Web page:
“The New CAPS III Course Provides Practical Aging In Place Applications”

Since the inception of the Certified Aging In Place Specialist (CAPS) designation program in 2002, there have been three revisions of the CAPS I curriculum and the same with the CAPS II course. The was never a specific CAPS III course until now. The Business Management course functioned as the third required class to obtain the designation, but there were many exemptions. Thus, some people took all three classes, and some took just the first two of them.

For almost a year now, we have had the official CAPS II course which fills the void in the three-part designation series. The class was introduced on October 25, 2017.

The great thing about the CAPS II class, other than we finally have one, is that everyone takes it. There are no more exemptions based on coursework or another professional designation that someone might have. Now, when people take the three CAPS classes, we know that everyone has taken all three of them so it definitely levels the playing field in terms of expectations. Both the public and fellow designation holders know that when they work a recent CAPS graduate that we all have taken the same coursework. There will still be some who have not taken the CAPS II course, but this will lessen over time.

Some people who did not need to take the Business Management class previously to obtain their CAPS designation because they received an exemption, as well as many people who did take the Business Management class to complete the requirements for their CAPS, are now electing to take the new CAPS III class for the material it offers. It’s a great way to utilize information in the CAPS I and CAPS II classes, and it provides six hours of continuing education for those who need it and can use it with their licensing organization.

The CAPS III class – “Details & Solutions For Livable Home & Aging In Place” – is one that occupational and physical therapists will find beneficial. Certainly, contractors, equipment and assistive technology specialist, designers, non-profit organizations, and many others will find the material useful, but there is a clear emphasis on the role of healthcare professionals in creating aging in place solutions in this course.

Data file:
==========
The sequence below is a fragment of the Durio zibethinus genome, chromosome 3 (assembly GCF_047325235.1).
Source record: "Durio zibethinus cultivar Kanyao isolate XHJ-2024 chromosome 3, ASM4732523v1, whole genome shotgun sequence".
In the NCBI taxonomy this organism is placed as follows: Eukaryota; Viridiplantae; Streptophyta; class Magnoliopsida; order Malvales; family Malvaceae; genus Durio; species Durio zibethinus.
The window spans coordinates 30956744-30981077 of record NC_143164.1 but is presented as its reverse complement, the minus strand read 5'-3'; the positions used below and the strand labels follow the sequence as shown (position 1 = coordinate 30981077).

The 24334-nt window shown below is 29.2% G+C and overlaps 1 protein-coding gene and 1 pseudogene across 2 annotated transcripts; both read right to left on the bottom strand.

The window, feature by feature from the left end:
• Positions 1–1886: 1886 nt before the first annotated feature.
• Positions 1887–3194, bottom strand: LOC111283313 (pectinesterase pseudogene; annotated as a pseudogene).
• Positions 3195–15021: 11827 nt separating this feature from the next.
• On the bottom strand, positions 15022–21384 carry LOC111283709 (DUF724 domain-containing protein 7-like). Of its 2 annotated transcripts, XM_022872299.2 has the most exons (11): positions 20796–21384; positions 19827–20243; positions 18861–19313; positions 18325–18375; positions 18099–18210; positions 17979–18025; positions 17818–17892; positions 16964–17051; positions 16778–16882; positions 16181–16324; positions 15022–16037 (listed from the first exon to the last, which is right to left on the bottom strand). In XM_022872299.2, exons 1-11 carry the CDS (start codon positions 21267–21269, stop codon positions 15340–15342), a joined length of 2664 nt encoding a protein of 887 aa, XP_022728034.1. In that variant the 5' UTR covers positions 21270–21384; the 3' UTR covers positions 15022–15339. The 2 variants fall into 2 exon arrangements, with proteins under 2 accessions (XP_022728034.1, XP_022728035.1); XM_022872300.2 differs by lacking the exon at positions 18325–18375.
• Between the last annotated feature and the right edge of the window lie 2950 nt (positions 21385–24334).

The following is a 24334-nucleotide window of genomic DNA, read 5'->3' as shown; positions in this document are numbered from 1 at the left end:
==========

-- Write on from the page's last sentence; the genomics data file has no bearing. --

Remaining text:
In CAPS I, “Marketing & Communicating With The Aging In Place Client” (the new version as of May, 2017), we look at the three major aging in place market segments (people without urgent medical needs, people with progressive medical conditions, and those with traumatic change needs) and three functional areas of ability (mobility, sensory, and cognitive) that we would use to assess in determining how to approach creating solutions for each. We talk about market trends, marketing our services, and creating strategic relationships with other professionals to help us offer a stronger presence for our clients. We also discuss some design strategies such as universal design and visitability. Many people can relate to the material presented in this course because of a personal experience.

In the CAPS II class, “Design Concepts For Livable Home & Aging In Place,” many types of design, building standards, and contractual considerations are covered and especially how occupational and physical therapist can interface with both the clients and the contractors and other team members to interpret client needs and help the team create effective solutions. There are several exercises to illustrate what is discussed.

Then, we come to the newest member of the CAPS coursework family, CAPS III. It utilizes and builds upon the material covered in the previous two classes plus the professional experiences of those in attendance.

This course offers real-world case studies for us to examine and experience. We get a chance to see how people with a specific diagnosis or condition relate to their present home and how that home may need to be modified to appeal to their current needs. In a couple of the case studies, the changes have been made, and in a couple of others they haven’t. This gives us the experience of evaluating how something was done as well as participating in a solution for which there is no answer provided – just what we come up with in our discussions and observations and guided by a budget.

The case studies that we look at involve many elements of an existing home, a description of the current needs of occupants of those homes, priorities to be addressed (some are defined, and some are left up to the class to determine), and a budget for each project. The studies involve a retired couple presenting a Parkinson’s disease diagnosis for one and hearing loss and arthritis for the other, a family of four with a young son on the autism spectrum, a teenager involved in a traumatic automobile accident with rehab being required in the short term, and a retired couple in their forever home with one having advancing MS symptoms and the other suffering physical limitation from diabetes and arthritis.

This course is a great addition to the CAPS curriculum and a reason that people who already have their designation are electing to take it for the information and the exercises included. There also is a section on mobility equipment and construction techniques that complements the material in the CAPS II course.

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